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The Department of Homeland Security Issues Additional Guidance on Who is an 'Essential' Construction Worker

On March 28, the U.S. Department of Homeland Security's Cybersecurity and Infrastructure Security Agency (CISA) issued new guidance that identifies specific areas where construction workers will typically be considered "essential" and therefore, can work during the COVID-19 pandemic. CISA initially released guidelines on March 19 in response to shelter-in-place orders issued by the governors of California, New York, and Illinois. The most recent guidance was issued in response to shelter-in-place orders issued in all but a handful of states.

The orders issued by states and localities vary locale to locale. While most states find construction to be an essential service, some do not, and other states allow only certain types of construction activities. Even states without an express statewide ban on construction may have a shelter-in-place order that is unclear or provides additional restrictions at the city or county level. As a result, whether your particular construction services are deemed essential or exempt needs a careful review. An updated list of states with shelter-in-place orders that may impact construction can be found here.

Though not binding on states, CISA's updated guidelines are intended to help state and local officials protect their communities while also ensuring continuity of functions critical to public health and safety, as well as economic and national security. CISA collaborated with other federal agencies, state and local governments, and the private sector when drafting the guidelines, so the guidelines could be persuasive evidence in evaluating whether work is considered "essential" under a particular state's shelter-in-place order. The guidelines may also provide grounds for seeking an exemption from a shelter-in-place order that would otherwise prohibit construction.

Under CISA's original guidelines, construction was only specifically mentioned with respect to public works and communications projects. The updated guidelines, however, add new permissible activities or clarify activities that are exempt. Under these new guidelines, the following is a non-exhaustive list of sectors where construction workers will "typically" provide services essential to continued critical infrastructure viability:

  1. Public Works and Infrastructure Support. Construction of critical and strategic infrastructure and workers such as plumbers, electricians, exterminators, builders, contractors, HVAC technicians, landscapers, and other service providers who provide services that are necessary to maintaining the safety, sanitation, and essential operation of residences, businesses, and buildings such as hospitals, senior living facilities, or any temporary construction required to support COVID-19 response.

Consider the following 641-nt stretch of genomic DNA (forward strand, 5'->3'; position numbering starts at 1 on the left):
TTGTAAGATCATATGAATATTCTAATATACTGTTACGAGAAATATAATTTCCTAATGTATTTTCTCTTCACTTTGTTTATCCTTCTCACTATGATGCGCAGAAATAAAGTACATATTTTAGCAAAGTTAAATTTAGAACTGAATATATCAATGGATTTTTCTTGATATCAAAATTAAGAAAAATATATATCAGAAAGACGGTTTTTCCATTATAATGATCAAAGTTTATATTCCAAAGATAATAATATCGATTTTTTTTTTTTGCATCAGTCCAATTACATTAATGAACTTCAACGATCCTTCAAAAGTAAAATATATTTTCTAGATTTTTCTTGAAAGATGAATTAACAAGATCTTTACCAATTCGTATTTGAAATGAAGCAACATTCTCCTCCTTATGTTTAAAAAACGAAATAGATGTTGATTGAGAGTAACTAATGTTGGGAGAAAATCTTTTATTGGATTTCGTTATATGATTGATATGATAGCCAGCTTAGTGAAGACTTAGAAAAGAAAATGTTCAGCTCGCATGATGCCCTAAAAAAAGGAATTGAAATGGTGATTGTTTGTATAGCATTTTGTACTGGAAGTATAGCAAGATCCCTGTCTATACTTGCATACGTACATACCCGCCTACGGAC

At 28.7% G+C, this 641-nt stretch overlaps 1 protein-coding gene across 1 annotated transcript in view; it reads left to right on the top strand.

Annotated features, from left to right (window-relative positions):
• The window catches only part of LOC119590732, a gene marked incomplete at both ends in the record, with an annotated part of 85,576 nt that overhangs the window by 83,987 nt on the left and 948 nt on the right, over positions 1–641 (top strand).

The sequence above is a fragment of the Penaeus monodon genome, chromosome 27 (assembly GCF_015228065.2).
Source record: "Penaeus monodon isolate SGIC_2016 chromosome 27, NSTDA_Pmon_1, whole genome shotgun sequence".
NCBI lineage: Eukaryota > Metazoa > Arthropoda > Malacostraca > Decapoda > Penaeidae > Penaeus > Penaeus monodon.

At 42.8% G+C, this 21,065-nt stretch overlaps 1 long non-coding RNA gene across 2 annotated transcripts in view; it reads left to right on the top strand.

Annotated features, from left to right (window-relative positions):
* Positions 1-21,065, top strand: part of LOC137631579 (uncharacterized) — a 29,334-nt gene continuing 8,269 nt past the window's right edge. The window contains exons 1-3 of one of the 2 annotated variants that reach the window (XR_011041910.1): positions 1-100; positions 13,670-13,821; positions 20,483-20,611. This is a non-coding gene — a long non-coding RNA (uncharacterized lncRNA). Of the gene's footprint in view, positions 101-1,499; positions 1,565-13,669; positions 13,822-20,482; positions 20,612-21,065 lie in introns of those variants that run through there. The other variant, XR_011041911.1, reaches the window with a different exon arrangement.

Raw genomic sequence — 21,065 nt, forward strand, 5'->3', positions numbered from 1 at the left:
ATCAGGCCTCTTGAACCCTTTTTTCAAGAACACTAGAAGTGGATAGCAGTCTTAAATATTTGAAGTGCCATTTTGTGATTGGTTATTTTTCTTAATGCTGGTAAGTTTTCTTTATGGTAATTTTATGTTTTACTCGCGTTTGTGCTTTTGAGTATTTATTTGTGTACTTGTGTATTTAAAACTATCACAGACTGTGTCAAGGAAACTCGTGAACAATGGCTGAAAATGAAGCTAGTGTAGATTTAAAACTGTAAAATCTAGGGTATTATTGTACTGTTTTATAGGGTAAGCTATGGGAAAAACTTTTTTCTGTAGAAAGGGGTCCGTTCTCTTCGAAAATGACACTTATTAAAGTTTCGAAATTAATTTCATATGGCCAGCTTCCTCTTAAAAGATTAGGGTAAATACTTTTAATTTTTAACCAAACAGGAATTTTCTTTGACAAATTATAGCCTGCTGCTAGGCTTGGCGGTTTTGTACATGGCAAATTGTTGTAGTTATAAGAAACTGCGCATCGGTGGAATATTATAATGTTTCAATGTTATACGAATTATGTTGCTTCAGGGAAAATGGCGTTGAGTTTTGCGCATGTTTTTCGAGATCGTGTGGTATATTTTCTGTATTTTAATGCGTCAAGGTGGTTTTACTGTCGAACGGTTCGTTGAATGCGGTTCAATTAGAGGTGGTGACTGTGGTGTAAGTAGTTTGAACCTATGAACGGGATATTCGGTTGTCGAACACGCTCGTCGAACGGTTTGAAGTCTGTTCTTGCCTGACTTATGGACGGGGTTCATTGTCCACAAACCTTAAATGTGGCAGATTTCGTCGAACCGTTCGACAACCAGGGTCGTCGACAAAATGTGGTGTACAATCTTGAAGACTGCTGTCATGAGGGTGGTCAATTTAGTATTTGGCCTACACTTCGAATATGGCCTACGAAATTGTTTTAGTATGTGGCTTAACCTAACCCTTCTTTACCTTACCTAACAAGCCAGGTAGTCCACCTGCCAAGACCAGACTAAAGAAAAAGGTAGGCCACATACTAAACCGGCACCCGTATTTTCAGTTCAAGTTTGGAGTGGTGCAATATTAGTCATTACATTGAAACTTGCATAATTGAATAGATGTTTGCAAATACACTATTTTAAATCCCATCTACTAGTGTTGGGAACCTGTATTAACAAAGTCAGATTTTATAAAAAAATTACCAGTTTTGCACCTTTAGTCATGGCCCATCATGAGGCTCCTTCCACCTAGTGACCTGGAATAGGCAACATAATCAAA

2. Commercial Facilities. Workers who support the supply chain of building materials from production through application/installation, including cabinetry, fixtures, doors, cement, hardware, plumbing, electrical, heating/cooling, refrigeration, appliances, paint/coatings, and employees who provide services that enable repair materials and equipment for essential functions.
  3. Residential Facilities. Workers performing housing construction-related activities to ensure additional units can be made available to combat the nation's existing housing supply shortage. This applies to workers supporting the construction of housing, including supporting government functions related to the building and development process, such as inspections, permitting, and plan review services.
  4. Energy. Workers supporting the construction and maintenance of renewable energy infrastructure (including, but not limited to wind, solar, biomass, hydrogen, ocean, geothermal, and/or hydroelectric) and fuels (including, but not limited to petroleum (crude oil), natural gas, propane, natural gas liquids, other liquid fuels, nuclear, and coal). This applies to new and existing construction.
  5. Communications. Engineers, technicians, and associated personnel responsible for infrastructure construction and restoration, including contractors for construction and engineering of fiber optic cables, buried conduit, small cells, other wireless facilities, and other communications sector-related infrastructure. This includes construction of new facilities and deployment of new technology as these are required to address congestion or customer usage due to unprecedented use of remote services.
  6. Water and Wastewater. Repairs to water and wastewater conveyances and equipment suppliers to water and wastewater systems and personnel protection.
  7. Supply Chain and COVID-19 Relief Efforts. Workers supporting construction for essential products, services, and supply chain and COVID-19 relief efforts.

State and local orders follow CISA's updated guidelines with varying interpretations. Moreover, since the COVID-19 pandemic continues to be a fluid situation, guidelines and orders are subject to change at any moment. Thus, be sure to check the laws and guidance applicable to your particular project site and scope of work. If the rules are unclear or you have any questions, contact any member of Baker Donelson's Construction Group and visit the Coronavirus (COVID-19): What You Need to Know information page on our website.

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